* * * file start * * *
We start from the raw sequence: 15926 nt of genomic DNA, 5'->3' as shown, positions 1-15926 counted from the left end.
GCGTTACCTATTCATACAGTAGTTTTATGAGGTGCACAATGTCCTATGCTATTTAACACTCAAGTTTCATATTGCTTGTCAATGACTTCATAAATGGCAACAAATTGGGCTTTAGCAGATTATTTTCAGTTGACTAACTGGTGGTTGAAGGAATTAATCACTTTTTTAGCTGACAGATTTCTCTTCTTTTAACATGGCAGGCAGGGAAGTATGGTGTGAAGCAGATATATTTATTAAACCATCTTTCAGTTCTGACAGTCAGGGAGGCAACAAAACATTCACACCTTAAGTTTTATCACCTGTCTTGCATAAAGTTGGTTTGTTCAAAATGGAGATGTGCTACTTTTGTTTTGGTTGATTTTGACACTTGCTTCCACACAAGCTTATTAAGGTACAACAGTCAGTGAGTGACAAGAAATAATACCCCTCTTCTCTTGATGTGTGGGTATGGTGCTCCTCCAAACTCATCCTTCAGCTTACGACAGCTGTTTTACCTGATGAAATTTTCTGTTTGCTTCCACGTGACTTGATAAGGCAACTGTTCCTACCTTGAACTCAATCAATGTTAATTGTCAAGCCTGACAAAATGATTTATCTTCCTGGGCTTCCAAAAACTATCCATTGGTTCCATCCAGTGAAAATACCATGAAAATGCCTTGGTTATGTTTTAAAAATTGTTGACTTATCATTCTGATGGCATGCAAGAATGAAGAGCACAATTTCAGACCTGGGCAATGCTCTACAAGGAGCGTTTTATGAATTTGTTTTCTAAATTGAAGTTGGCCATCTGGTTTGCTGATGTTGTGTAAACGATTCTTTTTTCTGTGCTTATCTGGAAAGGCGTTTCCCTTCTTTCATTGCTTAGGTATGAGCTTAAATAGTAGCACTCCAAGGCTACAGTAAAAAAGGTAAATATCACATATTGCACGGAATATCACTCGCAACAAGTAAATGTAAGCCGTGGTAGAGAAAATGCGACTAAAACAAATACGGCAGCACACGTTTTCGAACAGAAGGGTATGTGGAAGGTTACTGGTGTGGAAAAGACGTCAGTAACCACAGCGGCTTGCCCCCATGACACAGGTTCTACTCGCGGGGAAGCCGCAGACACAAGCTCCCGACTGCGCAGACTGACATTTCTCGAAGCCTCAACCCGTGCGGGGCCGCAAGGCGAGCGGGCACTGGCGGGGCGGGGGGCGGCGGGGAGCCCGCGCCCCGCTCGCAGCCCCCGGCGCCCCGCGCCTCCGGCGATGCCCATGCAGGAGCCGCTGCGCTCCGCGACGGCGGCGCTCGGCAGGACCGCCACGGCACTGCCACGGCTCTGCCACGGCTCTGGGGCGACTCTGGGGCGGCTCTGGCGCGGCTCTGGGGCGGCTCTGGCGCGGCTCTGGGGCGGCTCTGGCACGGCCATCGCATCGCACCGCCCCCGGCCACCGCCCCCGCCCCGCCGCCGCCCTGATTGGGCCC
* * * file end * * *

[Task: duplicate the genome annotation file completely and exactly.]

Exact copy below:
We start from the raw sequence: 15926 nt of genomic DNA, 5'->3' as shown, positions 1-15926 counted from the left end.
GCGTTACCTATTCATACAGTAGTTTTATGAGGTGCACAATGTCCTATGCTATTTAACACTCAAGTTTCATATTGCTTGTCAATGACTTCATAAATGGCAACAAATTGGGCTTTAGCAGATTATTTTCAGTTGACTAACTGGTGGTTGAAGGAATTAATCACTTTTTTAGCTGACAGATTTCTCTTCTTTTAACATGGCAGGCAGGGAAGTATGGTGTGAAGCAGATATATTTATTAAACCATCTTTCAGTTCTGACAGTCAGGGAGGCAACAAAACATTCACACCTTAAGTTTTATCACCTGTCTTGCATAAAGTTGGTTTGTTCAAAATGGAGATGTGCTACTTTTGTTTTGGTTGATTTTGACACTTGCTTCCACACAAGCTTATTAAGGTACAACAGTCAGTGAGTGACAAGAAATAATACCCCTCTTCTCTTGATGTGTGGGTATGGTGCTCCTCCAAACTCATCCTTCAGCTTACGACAGCTGTTTTACCTGATGAAATTTTCTGTTTGCTTCCACGTGACTTGATAAGGCAACTGTTCCTACCTTGAACTCAATCAATGTTAATTGTCAAGCCTGACAAAATGATTTATCTTCCTGGGCTTCCAAAAACTATCCATTGGTTCCATCCAGTGAAAATACCATGAAAATGCCTTGGTTATGTTTTAAAAATTGTTGACTTATCATTCTGATGGCATGCAAGAATGAAGAGCACAATTTCAGACCTGGGCAATGCTCTACAAGGAGCGTTTTATGAATTTGTTTTCTAAATTGAAGTTGGCCATCTGGTTTGCTGATGTTGTGTAAACGATTCTTTTTTCTGTGCTTATCTGGAAAGGCGTTTCCCTTCTTTCATTGCTTAGGTATGAGCTTAAATAGTAGCACTCCAAGGCTACAGTAAAAAAGGTAAATATCACATATTGCACGGAATATCACTCGCAACAAGTAAATGTAAGCCGTGGTAGAGAAAATGCGACTAAAACAAATACGGCAGCACACGTTTTCGAACAGAAGGGTATGTGGAAGGTTACTGGTGTGGAAAAGACGTCAGTAACCACAGCGGCTTGCCCCCATGACACAGGTTCTACTCGCGGGGAAGCCGCAGACACAAGCTCCCGACTGCGCAGACTGACATTTCTCGAAGCCTCAACCCGTGCGGGGCCGCAAGGCGAGCGGGCACTGGCGGGGCGGGGGGCGGCGGGGAGCCCGCGCCCCGCTCGCAGCCCCCGGCGCCCCGCGCCTCCGGCGATGCCCATGCAGGAGCCGCTGCGCTCCGCGACGGCGGCGCTCGGCAGGACCGCCACGGCACTGCCACGGCTCTGCCACGGCTCTGGGGCGACTCTGGGGCGGCTCTGGCGCGGCTCTGGGGCGGCTCTGGCGCGGCTCTGGGGCGGCTCTGGCACGGCCATCGCATCGCACCGCCCCCGGCCACCGCCCCCGCCCCGCCGCCGCCCTGATTGGGCCC